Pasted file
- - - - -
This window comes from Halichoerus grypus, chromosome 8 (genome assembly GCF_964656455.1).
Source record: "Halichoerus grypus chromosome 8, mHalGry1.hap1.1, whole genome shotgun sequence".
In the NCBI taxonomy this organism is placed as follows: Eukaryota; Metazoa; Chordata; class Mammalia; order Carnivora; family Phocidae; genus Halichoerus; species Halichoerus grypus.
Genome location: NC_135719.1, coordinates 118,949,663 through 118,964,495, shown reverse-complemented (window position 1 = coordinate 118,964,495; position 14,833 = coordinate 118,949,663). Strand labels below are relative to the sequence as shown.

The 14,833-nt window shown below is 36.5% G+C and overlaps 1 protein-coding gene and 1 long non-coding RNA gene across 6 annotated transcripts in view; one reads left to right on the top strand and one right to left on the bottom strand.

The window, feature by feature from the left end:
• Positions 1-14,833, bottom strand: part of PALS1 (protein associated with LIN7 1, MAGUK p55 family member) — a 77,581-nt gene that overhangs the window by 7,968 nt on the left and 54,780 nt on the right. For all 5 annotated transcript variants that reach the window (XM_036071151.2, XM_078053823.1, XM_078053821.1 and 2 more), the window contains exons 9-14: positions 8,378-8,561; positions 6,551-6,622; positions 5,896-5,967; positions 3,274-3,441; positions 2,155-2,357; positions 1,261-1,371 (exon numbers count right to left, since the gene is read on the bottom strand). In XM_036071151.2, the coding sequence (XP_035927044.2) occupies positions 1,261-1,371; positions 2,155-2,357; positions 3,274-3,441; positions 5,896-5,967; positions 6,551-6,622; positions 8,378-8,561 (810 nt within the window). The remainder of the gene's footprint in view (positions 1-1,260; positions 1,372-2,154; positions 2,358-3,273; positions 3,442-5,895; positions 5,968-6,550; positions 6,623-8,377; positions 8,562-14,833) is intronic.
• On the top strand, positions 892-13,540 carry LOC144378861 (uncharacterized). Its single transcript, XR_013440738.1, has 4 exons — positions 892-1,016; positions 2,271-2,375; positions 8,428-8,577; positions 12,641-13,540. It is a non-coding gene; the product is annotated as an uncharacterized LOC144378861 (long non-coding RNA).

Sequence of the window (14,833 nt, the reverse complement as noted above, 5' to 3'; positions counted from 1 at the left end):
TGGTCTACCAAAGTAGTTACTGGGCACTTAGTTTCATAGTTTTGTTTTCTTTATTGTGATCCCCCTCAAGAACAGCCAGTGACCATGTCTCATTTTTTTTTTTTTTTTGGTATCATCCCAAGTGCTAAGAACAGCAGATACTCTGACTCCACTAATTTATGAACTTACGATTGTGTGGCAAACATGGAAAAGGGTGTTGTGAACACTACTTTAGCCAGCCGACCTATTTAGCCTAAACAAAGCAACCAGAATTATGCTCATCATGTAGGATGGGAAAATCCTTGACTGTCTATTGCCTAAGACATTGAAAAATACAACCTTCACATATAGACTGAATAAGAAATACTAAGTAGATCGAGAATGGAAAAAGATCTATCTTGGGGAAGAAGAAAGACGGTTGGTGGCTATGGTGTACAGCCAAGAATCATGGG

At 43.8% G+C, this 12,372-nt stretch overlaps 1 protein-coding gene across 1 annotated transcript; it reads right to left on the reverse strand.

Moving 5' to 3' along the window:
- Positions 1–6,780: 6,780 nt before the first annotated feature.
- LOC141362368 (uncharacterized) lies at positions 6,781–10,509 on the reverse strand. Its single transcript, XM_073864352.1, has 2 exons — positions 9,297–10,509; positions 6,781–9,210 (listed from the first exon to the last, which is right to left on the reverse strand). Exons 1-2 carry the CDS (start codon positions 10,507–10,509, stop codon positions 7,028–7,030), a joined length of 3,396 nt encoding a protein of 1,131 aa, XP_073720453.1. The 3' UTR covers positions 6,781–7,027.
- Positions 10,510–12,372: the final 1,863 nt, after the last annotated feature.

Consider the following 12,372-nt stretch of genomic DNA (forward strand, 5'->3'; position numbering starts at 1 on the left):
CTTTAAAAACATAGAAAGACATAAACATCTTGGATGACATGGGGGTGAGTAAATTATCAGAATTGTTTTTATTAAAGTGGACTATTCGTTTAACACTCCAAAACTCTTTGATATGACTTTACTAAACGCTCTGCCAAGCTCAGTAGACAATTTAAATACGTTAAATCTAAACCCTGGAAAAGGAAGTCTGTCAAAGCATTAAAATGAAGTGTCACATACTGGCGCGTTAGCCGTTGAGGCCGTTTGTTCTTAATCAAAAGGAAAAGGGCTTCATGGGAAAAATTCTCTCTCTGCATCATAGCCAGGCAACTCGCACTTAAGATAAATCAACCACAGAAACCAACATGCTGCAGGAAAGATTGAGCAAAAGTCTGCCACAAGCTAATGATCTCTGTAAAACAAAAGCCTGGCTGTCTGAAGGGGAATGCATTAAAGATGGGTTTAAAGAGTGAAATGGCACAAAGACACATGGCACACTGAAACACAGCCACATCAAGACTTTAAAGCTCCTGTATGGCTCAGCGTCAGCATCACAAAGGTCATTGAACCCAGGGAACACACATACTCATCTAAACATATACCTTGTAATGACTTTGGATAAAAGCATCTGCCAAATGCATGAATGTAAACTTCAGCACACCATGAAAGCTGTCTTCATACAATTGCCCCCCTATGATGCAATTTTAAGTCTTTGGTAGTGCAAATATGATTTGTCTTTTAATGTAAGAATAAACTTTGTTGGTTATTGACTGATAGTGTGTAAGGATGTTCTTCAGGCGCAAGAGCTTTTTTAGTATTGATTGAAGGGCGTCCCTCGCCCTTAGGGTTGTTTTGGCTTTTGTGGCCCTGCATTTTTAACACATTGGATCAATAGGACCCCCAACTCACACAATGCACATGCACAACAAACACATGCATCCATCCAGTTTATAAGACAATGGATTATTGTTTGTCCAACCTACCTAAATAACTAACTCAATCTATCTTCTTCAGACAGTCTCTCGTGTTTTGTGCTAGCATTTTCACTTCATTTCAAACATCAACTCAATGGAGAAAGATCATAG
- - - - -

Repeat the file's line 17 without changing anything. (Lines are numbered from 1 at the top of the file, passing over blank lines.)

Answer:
CTTTAAAAACATAGAAAGACATAAACATCTTGGATGACATGGGGGTGAGTAAATTATCAGAATTGTTTTTATTAAAGTGGACTATTCGTTTAACACTCCAAAACTCTTTGATATGACTTTACTAAACGCTCTGCCAAGCTCAGTAGACAATTTAAATACGTTAAATCTAAACCCTGGAAAAGGAAGTCTGTCAAAGCATTAAAATGAAGTGTCACATACTGGCGCGTTAGCCGTTGAGGCCGTTTGTTCTTAATCAAAAGGAAAAGGGCTTCATGGGAAAAATTCTCTCTCTGCATCATAGCCAGGCAACTCGCACTTAAGATAAATCAACCACAGAAACCAACATGCTGCAGGAAAGATTGAGCAAAAGTCTGCCACAAGCTAATGATCTCTGTAAAACAAAAGCCTGGCTGTCTGAAGGGGAATGCATTAAAGATGGGTTTAAAGAGTGAAATGGCACAAAGACACATGGCACACTGAAACACAGCCACATCAAGACTTTAAAGCTCCTGTATGGCTCAGCGTCAGCATCACAAAGGTCATTGAACCCAGGGAACACACATACTCATCTAAACATATACCTTGTAATGACTTTGGATAAAAGCATCTGCCAAATGCATGAATGTAAACTTCAGCACACCATGAAAGCTGTCTTCATACAATTGCCCCCCTATGATGCAATTTTAAGTCTTTGGTAGTGCAAATATGATTTGTCTTTTAATGTAAGAATAAACTTTGTTGGTTATTGACTGATAGTGTGTAAGGATGTTCTTCAGGCGCAAGAGCTTTTTTAGTATTGATTGAAGGGCGTCCCTCGCCCTTAGGGTTGTTTTGGCTTTTGTGGCCCTGCATTTTTAACACATTGGATCAATAGGACCCCCAACTCACACAATGCACATGCACAACAAACACATGCATCCATCCAGTTTATAAGACAATGGATTATTGTTTGTCCAACCTACCTAAATAACTAACTCAATCTATCTTCTTCAGACAGTCTCTCGTGTTTTGTGCTAGCATTTTCACTTCATTTCAAACATCAACTCAATGGAGAAAGATCATAG